Saturday, 15 October 2011

The Cutter

or a day in Market Deeping

Its about an hour and a half drive from my house to Market Deeping and I can say that I have never been there before, but a chance to visit Swines Meadow Farm Nursery and to take part in a propagation workshop run by Colin and Karan the owners was an opportunity I did not want to miss.

So fairly early on a Sunday morning I set off across country.  It was a lovely drive, nice and sunny and very little traffic.  I made good time and apart from a hiccough at the end (the sat nav didn't quite find the nursery) all went well.

Colin and Karan were very welcoming, I had met them both previously at different plant fairs I had visited and bought plants from them, they specialise in rare plants and shrubs and have a great selection.  We also talk on twitter - Colin is @rareplants and I am @papaver.

We started the day with getting to know each other and finding out what we wanted to achieve at the workshop.  Then after an overview of techniques we were at the benches making leaf cuttings of Eucomis.
Quick tea break and then off into the garden to take some cuttings to pot on.  Colin was so generous, taking us around and saying 'have a bit of that, try that, that's a good one'. 

Then back to the room for our packed lunches we had bought with us and then it was a session on seed collection, breaking dormancy and scarification.

The amount of material I came home with was staggering, so many seeds and cuttings.  When I got home it was straight into the greenhouse to settle things into their new home before I even had a cup of tea.
What were the key things I learned - well, timing is everything.  Cuttings have to be taken at the right time of year, seeds are to be sown when they are ready to grow.  I also now know that this will not be my last trip to Market Deeping.
I also came away with plants that previously I would not really have looked at.  I have no previous experience or particular opinions about Eucomis, so I will be interested to see how I feel about them.  The heuchera is a wonder dark wine colour, but in general I am not a fan, so I will see how I feel about it.  (it is already producing a new leaf so I can't help but warm to its speedy behaviour).  Then there is the begonia, a hardy begonia again with a wonderful dark colour to the reverse of its leaves.  I did regard begonias as either naff bedding or house plants that whilst beautiful, I could never keep alive.  This one is quite delicate and quite pretty so I feel a conversion coming on.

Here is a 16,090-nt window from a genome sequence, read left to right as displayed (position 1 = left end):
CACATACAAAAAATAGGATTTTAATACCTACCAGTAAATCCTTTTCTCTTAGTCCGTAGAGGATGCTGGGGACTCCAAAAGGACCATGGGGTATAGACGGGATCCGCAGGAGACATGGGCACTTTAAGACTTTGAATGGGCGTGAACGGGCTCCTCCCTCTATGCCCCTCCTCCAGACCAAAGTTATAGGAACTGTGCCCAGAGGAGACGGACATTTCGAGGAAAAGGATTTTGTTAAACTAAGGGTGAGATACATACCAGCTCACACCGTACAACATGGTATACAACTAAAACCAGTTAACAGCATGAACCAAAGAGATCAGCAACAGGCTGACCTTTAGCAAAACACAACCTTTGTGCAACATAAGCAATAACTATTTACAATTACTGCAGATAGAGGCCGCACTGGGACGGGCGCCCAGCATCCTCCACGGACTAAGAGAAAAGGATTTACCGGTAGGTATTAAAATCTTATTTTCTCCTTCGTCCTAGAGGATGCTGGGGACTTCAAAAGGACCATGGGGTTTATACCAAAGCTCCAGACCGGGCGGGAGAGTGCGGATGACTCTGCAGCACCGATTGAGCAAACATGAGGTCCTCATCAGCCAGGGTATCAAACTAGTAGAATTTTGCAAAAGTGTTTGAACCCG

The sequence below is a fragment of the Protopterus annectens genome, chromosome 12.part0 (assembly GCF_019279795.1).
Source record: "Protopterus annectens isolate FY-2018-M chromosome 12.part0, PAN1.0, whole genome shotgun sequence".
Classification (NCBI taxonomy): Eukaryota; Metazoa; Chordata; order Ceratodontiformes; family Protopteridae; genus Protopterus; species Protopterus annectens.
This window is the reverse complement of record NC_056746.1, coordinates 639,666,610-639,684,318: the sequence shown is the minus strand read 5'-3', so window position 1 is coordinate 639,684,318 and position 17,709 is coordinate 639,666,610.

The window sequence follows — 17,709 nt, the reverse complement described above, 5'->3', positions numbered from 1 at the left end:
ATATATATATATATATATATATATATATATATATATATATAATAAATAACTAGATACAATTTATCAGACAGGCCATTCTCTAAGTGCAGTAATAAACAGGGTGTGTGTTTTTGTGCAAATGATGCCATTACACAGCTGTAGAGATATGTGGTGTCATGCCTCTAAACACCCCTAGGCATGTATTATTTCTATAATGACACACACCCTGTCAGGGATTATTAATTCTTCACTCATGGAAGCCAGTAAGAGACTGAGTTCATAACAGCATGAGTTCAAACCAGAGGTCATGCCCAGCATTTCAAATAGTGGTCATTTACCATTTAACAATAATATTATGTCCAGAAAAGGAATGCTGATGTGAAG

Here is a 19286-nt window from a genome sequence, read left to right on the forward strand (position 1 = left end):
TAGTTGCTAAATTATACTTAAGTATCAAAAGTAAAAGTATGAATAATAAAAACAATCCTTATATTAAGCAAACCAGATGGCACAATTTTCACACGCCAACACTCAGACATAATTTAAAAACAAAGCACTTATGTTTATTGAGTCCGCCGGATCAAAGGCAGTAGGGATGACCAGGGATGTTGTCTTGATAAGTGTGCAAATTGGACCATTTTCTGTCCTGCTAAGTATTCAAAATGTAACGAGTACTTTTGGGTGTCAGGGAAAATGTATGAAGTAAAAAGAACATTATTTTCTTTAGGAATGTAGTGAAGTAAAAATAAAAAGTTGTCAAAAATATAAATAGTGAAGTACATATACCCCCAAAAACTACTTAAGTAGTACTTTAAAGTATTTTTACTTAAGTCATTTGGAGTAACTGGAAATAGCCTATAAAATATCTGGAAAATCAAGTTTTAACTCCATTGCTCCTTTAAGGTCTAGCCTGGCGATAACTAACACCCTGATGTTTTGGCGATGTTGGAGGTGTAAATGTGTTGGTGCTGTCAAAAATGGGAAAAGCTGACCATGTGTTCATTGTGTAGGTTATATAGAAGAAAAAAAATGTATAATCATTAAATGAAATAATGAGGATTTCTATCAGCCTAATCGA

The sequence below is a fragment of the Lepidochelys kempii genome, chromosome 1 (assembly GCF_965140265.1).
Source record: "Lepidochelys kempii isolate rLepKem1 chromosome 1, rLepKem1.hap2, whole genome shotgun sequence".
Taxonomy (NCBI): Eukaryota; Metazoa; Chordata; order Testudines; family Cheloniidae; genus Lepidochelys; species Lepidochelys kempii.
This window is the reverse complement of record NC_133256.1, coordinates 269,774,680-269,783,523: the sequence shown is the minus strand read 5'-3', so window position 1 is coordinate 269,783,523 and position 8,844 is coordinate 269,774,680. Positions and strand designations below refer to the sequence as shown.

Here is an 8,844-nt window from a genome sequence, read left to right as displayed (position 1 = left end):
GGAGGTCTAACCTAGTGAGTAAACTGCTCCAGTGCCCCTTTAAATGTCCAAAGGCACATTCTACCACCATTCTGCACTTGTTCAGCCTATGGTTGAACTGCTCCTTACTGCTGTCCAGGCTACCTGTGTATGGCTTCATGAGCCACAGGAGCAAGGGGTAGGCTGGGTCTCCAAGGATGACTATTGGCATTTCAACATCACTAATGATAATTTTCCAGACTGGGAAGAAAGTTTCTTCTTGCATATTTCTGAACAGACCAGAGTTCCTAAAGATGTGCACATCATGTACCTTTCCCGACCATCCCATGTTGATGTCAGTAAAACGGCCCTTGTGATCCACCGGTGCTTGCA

Note one:  Not many photographs this time as I was too busy listening and absorbing what was going on.  Forgot to take any photographs of the nursery at all!  Maybe next time.

Note two: You might be reading this and thinking that this is an unashamed plug for this nursery.  You are right, it is just that.  Our small specialist nurseries deserve to be supported and treasured.  The knowledge and love that they have for plants and the generosity I have always found in nursery owners wanting to share that knowledge and passion make them very important in my view.

Note three:  as ever my mind wanders and I found myself singing this whilst I wrote this:

7 comments :

  1. Oo your workshop looks like it was fun and you came away with far more than me. I would have liked to do leaf cuttings. Maybe I need to take a holiday in that direction next year and go to one of these workshops

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  2. It was well worth the money - and if you are staying in the area you could probably find a good place with lots of interesting gardens near by. I did feel I learned a great deal.

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  3. Dear Papaver, Workshops like this are a wonderful way to learn about gardening techniques. This one was fun I think. Thank you for visiting my blog. P.x

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  4. Quite right, the small nurseries deserve all the support we can give them. I am with you on Heuchera, they always look so good in the pots when seen at the garden centres, must find out what I am doing wrong. Begonias, naff! ah well never mind I suppose I will just have to put up with the fact that I like them, and maybe hang my head in shame. Alistair

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  5. Alistair - thanks - and no shame in begonias - I think I am converted - you can be finger-wagging and saying 'I told you so' :-) I always think you can't dismiss a whole species of plants, even ones I think I can't stand I would not rule out finding one I like one day.

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  6. Didn't read like a plug. Too heartfelt.

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